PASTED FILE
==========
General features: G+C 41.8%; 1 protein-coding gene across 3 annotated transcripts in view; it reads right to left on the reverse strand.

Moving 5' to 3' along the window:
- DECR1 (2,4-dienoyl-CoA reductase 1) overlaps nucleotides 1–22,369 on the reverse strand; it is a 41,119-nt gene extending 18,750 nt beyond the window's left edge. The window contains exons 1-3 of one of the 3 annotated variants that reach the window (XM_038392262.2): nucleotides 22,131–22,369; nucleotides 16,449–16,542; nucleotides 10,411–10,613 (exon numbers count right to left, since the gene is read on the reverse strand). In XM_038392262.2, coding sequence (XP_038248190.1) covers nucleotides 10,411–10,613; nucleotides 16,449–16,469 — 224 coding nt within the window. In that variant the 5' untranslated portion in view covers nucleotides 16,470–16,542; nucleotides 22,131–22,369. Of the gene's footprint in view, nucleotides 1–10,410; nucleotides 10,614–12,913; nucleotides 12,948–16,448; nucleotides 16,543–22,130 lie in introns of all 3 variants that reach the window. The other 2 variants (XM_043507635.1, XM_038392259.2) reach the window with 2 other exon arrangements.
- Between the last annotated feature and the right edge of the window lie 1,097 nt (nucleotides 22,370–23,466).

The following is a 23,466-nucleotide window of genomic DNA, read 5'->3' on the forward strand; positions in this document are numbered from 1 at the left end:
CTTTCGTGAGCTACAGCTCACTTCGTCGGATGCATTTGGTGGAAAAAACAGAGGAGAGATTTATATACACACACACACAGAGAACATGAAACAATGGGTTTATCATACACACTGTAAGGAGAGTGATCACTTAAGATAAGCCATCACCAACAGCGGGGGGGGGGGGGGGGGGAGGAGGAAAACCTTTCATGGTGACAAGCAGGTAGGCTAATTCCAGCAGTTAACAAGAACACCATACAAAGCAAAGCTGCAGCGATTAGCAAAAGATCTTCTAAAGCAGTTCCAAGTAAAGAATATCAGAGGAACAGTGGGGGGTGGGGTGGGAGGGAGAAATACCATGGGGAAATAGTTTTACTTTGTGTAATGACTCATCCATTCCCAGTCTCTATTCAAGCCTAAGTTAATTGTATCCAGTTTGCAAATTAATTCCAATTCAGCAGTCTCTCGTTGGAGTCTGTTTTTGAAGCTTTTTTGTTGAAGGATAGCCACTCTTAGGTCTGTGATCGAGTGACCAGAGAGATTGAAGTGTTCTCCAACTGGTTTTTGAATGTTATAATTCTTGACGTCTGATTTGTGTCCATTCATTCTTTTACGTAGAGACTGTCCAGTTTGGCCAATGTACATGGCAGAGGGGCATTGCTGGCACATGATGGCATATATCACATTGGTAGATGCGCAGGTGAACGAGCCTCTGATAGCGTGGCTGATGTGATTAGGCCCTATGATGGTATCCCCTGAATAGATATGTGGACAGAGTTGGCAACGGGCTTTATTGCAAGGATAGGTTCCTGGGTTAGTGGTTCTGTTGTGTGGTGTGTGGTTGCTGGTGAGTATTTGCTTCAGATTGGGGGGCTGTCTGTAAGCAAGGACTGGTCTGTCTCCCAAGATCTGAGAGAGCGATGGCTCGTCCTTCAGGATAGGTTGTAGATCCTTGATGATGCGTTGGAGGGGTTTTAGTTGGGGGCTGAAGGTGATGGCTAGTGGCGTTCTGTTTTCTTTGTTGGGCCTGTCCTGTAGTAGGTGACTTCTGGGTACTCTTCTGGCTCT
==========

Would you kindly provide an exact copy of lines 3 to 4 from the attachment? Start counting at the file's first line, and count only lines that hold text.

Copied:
- DECR1 (2,4-dienoyl-CoA reductase 1) overlaps nucleotides 1–22,369 on the reverse strand; it is a 41,119-nt gene extending 18,750 nt beyond the window's left edge. The window contains exons 1-3 of one of the 3 annotated variants that reach the window (XM_038392262.2): nucleotides 22,131–22,369; nucleotides 16,449–16,542; nucleotides 10,411–10,613 (exon numbers count right to left, since the gene is read on the reverse strand). In XM_038392262.2, coding sequence (XP_038248190.1) covers nucleotides 10,411–10,613; nucleotides 16,449–16,469 — 224 coding nt within the window. In that variant the 5' untranslated portion in view covers nucleotides 16,470–16,542; nucleotides 22,131–22,369. Of the gene's footprint in view, nucleotides 1–10,410; nucleotides 10,614–12,913; nucleotides 12,948–16,448; nucleotides 16,543–22,130 lie in introns of all 3 variants that reach the window. The other 2 variants (XM_043507635.1, XM_038392259.2) reach the window with 2 other exon arrangements.
- Between the last annotated feature and the right edge of the window lie 1,097 nt (nucleotides 22,370–23,466).